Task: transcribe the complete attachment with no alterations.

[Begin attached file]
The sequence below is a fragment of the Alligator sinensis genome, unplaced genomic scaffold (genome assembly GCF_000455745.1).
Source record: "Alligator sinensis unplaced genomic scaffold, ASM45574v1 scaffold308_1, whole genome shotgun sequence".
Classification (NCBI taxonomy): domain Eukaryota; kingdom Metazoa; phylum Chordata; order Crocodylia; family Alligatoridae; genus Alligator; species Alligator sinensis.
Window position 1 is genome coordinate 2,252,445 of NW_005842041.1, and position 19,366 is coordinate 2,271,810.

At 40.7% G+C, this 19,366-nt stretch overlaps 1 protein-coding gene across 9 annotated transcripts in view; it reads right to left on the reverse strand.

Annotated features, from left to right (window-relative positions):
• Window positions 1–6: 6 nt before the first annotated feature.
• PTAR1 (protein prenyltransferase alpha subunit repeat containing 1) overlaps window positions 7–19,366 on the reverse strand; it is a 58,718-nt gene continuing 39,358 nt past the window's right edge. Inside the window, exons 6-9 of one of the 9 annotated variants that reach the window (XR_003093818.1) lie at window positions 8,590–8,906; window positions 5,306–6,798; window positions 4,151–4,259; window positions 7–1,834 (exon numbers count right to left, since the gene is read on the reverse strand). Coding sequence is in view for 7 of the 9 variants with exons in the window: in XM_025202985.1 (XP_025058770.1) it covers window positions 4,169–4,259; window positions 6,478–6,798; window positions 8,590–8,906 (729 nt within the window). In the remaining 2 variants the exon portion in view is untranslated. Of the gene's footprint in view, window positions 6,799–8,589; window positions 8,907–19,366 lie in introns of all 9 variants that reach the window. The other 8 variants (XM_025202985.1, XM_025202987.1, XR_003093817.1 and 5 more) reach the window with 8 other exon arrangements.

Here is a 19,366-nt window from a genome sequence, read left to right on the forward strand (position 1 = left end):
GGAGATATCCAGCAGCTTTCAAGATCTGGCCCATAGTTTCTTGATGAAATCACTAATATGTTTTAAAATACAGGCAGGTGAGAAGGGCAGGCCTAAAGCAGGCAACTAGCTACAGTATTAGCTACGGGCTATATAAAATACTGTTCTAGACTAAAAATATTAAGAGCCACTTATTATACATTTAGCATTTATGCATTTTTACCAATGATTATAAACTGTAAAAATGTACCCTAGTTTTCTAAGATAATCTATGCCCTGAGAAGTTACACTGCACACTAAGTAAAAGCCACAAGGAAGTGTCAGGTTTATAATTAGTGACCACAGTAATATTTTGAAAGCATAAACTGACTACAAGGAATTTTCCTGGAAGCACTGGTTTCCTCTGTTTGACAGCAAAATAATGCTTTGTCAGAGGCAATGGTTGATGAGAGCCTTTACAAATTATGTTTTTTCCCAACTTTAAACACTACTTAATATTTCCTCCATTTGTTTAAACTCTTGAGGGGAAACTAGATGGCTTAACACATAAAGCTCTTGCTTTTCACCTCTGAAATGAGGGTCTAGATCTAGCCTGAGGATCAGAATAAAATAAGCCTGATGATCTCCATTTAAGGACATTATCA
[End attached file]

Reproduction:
The sequence below is a fragment of the Alligator sinensis genome, unplaced genomic scaffold (genome assembly GCF_000455745.1).
Source record: "Alligator sinensis unplaced genomic scaffold, ASM45574v1 scaffold308_1, whole genome shotgun sequence".
Classification (NCBI taxonomy): domain Eukaryota; kingdom Metazoa; phylum Chordata; order Crocodylia; family Alligatoridae; genus Alligator; species Alligator sinensis.
Window position 1 is genome coordinate 2,252,445 of NW_005842041.1, and position 19,366 is coordinate 2,271,810.

At 40.7% G+C, this 19,366-nt stretch overlaps 1 protein-coding gene across 9 annotated transcripts in view; it reads right to left on the reverse strand.

Annotated features, from left to right (window-relative positions):
• Window positions 1–6: 6 nt before the first annotated feature.
• PTAR1 (protein prenyltransferase alpha subunit repeat containing 1) overlaps window positions 7–19,366 on the reverse strand; it is a 58,718-nt gene continuing 39,358 nt past the window's right edge. Inside the window, exons 6-9 of one of the 9 annotated variants that reach the window (XR_003093818.1) lie at window positions 8,590–8,906; window positions 5,306–6,798; window positions 4,151–4,259; window positions 7–1,834 (exon numbers count right to left, since the gene is read on the reverse strand). Coding sequence is in view for 7 of the 9 variants with exons in the window: in XM_025202985.1 (XP_025058770.1) it covers window positions 4,169–4,259; window positions 6,478–6,798; window positions 8,590–8,906 (729 nt within the window). In the remaining 2 variants the exon portion in view is untranslated. Of the gene's footprint in view, window positions 6,799–8,589; window positions 8,907–19,366 lie in introns of all 9 variants that reach the window. The other 8 variants (XM_025202985.1, XM_025202987.1, XR_003093817.1 and 5 more) reach the window with 8 other exon arrangements.

Here is a 19,366-nt window from a genome sequence, read left to right on the forward strand (position 1 = left end):
GGAGATATCCAGCAGCTTTCAAGATCTGGCCCATAGTTTCTTGATGAAATCACTAATATGTTTTAAAATACAGGCAGGTGAGAAGGGCAGGCCTAAAGCAGGCAACTAGCTACAGTATTAGCTACGGGCTATATAAAATACTGTTCTAGACTAAAAATATTAAGAGCCACTTATTATACATTTAGCATTTATGCATTTTTACCAATGATTATAAACTGTAAAAATGTACCCTAGTTTTCTAAGATAATCTATGCCCTGAGAAGTTACACTGCACACTAAGTAAAAGCCACAAGGAAGTGTCAGGTTTATAATTAGTGACCACAGTAATATTTTGAAAGCATAAACTGACTACAAGGAATTTTCCTGGAAGCACTGGTTTCCTCTGTTTGACAGCAAAATAATGCTTTGTCAGAGGCAATGGTTGATGAGAGCCTTTACAAATTATGTTTTTTCCCAACTTTAAACACTACTTAATATTTCCTCCATTTGTTTAAACTCTTGAGGGGAAACTAGATGGCTTAACACATAAAGCTCTTGCTTTTCACCTCTGAAATGAGGGTCTAGATCTAGCCTGAGGATCAGAATAAAATAAGCCTGATGATCTCCATTTAAGGACATTATCA